RuneScape is an MMORPG taking placing in a mythical fantasy realm divided into kingdoms, regions, and cities. With no linear story, players are able to make their own adventure by slaying monsters, trading, and crafting in a vast open world.
Release Date: Janaury 04, 2001
Pros:+Expansive world. +No class limitations. +Huge population.
Cons:-High bandwidth demand leads to lag. -Tedious skill grind. -Many features require subscription.
RuneScape is a medieval fantasy MMORPG developed and published by Jagex Game Studios. It is one of the longest running browser MMORPGs with new players continuously entering the world of Gelinor. Rather than actively allocating skill points, players gain skills by performing actions, such as the the ability to mine more efficiently is raised by harvesting ore in a quarry. As skills level up, players have more access to retrieve raw materials or use more combat abilities. With 26 skills, there are various ways to play and players are given full control in deciding their playstyle. A classless skill system means there are no limits on the type of character players can become. Become a warrior by slaying formidable monsters or chop down trees to build your own house. Collaborate with fellow adventurers to tackle boss monsters or test your skills in player-versus-player combat.
RuneScape Key Features:
- Vast Open World – with sprawling environments.
- 26 Skills to Train – ranging from fishing and cooking to swordsmanship and magic.
- Voice-Acting NPCs – add depth to player-NPC interactions.
- Hundreds of Quests – including storyline related quests and side-quests.
- Frequent Updates – expand on the games content and add special events.
RuneScape Featured Video
By Sean Sullivan
RuneScape has come a long way since its birth in 2001. I remember collecting bananas as my school's librarian explained the practicality of the Dewey Decimal System. Fourteen years ago, RuneScape was a crude Java experience that captured my after-school hours. Slaying cows and burying their bones for the slightest skill increase was rewarding. Looking at the vast map overlay teased my imagination with wonders of an expansive world that I would never see. Now RuneScape is in its third incarnation and it continues to be one of the most polished browser games available.
Starting the game you’re prompted to make your avatar. A fine assortment of hairstyles, facial hair, and colors are available to choose from. While it’s not a system like Swordsman that allows for free reign, enough variety is offered to distinguish yourself among your fellow adventurers. Stopping at a tonsure head, with a scalp that reflected the polygon sun, I discovered my character's calling. Finding just the right beard, I set forth to Gelinor as “Monk Lincoln,” ready to emancipate the world from monster tyranny while ignoring my marfan-ridden body. A touch of purple color-dye gave me the pimp-attitude needed to strike fear into the hearts of my enemies. When a game gives you just enough options to make your avatar a ridiculous extension of your personality, I'm happy.
Plopped into the game there is an air of chaos. And after a few quests symbolic of a training montage, Monk Lincoln became the hero the world doesn't need but is receiving anyway. Movement is through point-and-click, as it always has been. For senior RuneScape players, you’ll notice that while the world models have been updated, Text and UI interactive symbols have remained largely the same—the same “RuneScape UF” font. Combat involves clicking on enemies to watch your character’s default swing slash across stinking zombie flesh.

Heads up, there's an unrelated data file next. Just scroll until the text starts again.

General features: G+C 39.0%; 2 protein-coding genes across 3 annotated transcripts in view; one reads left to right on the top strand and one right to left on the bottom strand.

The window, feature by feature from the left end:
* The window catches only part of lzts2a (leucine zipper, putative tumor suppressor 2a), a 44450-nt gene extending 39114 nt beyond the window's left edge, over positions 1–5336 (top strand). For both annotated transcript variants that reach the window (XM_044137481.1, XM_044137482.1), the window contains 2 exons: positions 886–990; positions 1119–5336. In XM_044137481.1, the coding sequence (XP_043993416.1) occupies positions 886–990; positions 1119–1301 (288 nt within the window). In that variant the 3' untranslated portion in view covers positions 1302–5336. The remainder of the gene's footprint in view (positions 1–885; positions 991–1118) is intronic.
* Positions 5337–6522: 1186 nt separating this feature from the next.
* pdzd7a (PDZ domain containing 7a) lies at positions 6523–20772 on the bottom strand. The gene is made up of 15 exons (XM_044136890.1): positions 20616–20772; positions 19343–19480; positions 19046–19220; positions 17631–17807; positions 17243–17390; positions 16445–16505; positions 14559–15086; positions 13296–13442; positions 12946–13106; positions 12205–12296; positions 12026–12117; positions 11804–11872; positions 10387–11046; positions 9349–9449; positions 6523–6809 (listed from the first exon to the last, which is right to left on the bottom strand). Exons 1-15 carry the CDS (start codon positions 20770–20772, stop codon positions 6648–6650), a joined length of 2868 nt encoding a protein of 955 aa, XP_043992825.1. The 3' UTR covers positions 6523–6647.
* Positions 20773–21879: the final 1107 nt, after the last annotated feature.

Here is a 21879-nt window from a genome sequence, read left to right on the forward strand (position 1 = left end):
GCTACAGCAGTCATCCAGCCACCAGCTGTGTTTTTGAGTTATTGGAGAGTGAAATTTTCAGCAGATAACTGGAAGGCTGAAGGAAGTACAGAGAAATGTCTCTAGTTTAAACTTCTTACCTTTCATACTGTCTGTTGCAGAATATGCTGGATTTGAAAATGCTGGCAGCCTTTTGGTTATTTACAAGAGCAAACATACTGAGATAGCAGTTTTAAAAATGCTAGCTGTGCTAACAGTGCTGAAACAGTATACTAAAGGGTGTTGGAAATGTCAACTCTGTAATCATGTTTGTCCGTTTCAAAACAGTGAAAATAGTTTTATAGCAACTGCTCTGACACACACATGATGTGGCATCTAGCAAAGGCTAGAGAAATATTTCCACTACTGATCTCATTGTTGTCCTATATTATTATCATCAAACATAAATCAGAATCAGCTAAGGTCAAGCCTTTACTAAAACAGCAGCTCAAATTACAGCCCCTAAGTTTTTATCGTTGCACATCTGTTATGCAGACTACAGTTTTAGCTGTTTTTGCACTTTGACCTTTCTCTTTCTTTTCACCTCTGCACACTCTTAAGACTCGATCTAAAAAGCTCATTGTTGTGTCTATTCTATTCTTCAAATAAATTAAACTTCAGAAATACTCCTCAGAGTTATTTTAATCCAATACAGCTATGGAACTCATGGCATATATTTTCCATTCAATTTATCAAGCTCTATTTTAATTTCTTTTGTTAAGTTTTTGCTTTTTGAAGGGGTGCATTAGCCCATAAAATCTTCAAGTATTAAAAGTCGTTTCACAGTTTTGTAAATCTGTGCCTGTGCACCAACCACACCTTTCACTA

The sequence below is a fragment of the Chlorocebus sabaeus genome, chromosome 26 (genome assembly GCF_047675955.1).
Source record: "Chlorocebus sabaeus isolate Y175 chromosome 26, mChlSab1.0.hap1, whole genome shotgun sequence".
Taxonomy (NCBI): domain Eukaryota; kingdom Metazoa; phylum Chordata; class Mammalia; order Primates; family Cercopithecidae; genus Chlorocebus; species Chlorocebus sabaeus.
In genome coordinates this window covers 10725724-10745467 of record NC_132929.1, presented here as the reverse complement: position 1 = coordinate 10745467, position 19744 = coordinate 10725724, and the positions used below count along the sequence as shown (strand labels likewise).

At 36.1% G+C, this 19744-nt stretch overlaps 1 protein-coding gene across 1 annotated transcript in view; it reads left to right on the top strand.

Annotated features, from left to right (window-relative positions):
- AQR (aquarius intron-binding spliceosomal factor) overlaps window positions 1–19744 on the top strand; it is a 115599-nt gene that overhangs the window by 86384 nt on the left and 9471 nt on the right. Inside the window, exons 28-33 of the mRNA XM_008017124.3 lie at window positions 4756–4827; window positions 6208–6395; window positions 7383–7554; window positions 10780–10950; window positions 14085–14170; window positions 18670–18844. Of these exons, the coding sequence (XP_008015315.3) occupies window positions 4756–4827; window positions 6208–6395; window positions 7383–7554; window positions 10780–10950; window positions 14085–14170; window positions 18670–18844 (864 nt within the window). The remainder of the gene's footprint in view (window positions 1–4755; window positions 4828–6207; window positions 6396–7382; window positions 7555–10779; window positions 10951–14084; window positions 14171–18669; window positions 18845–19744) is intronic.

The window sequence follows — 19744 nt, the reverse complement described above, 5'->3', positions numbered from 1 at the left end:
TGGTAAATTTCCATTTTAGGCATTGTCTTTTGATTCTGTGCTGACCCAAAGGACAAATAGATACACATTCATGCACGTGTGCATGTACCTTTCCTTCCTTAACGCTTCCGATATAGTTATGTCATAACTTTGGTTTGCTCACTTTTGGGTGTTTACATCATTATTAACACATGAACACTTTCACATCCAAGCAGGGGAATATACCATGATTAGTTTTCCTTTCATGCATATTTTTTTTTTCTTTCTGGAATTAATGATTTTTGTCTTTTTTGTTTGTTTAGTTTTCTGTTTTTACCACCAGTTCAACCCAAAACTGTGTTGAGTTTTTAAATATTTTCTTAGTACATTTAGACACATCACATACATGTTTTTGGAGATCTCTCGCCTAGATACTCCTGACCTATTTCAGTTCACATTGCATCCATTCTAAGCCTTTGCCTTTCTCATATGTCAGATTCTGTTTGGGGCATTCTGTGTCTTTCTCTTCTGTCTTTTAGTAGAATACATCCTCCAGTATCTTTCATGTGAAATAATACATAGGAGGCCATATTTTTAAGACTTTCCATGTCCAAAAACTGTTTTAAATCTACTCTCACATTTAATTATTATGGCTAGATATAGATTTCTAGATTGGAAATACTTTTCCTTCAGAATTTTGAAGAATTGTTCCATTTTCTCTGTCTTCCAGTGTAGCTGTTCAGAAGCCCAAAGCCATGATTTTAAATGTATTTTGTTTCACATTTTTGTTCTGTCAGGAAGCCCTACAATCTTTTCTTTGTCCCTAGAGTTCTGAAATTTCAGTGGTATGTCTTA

To the dismay of many fans, Jagex updated the combat system of RuneScape to modernize it in light of contemporary MMORPGs. The “Evolution of Combat Update” (EOC) added active skills and a hotbar indicating bound skills sits centerfold on your screen. This isn't the RuneScape I remembered but it is contemporary and RuneScape2007—a 2007 version of RuneScape—was created for combat purists.
The tutorial is extensive enough that UI elements are fleshed out. While the rudimentary symbols are not excellent indicators of their purpose, I discovered each one’s function quick enough. Hotkeys can be rebound, unlike previous versions, making the UI more manageable. Music is fantastic. I did not expect an extensive soundtrack on a browser MMORPG and it fits the medieval fantasy tone well.
When starting off you don't have to worry about other players pouncing you to ruin your day. PvP is limited to The Wilderness, a large zone in the northern area of the map. You won't wander there accidentally. A warning will prompt you to prevent egregious mistakes. The Wilderness is a desolate wasteland with vicious mobs and worse players. Successfully killing another players lets you immediately pick up any items that player has dropped. Upon death players will keep their three most valuable items. I suggest veering away from The Wasteland until you've had the chance to explore the rest of the world.
Enhancing The World
The most noticeable difference for returning vagabond players is the updated graphics. RuneScape 3 uses cell-shaded polygons to render characters and the world, most noticeably making a difference for players' avatars. Characters are imbued with enough detail to make them look distinct. It’s quite pleasing and holds its own in an industry where developers flex their engine—looking at you Black Desert—to excite players. Draw distances have been dramatically improved, revealing details that players overlooked because they were veiled by fog in previous RuneScape editions. Jagex is better able create an immersive experience with a world that tells a story thanks to the new system. Furthermore, the camera can finally be dropped down to a player’s perspective. Traditionally, RuneScape has employed a top-down overhead view like Ultima Online.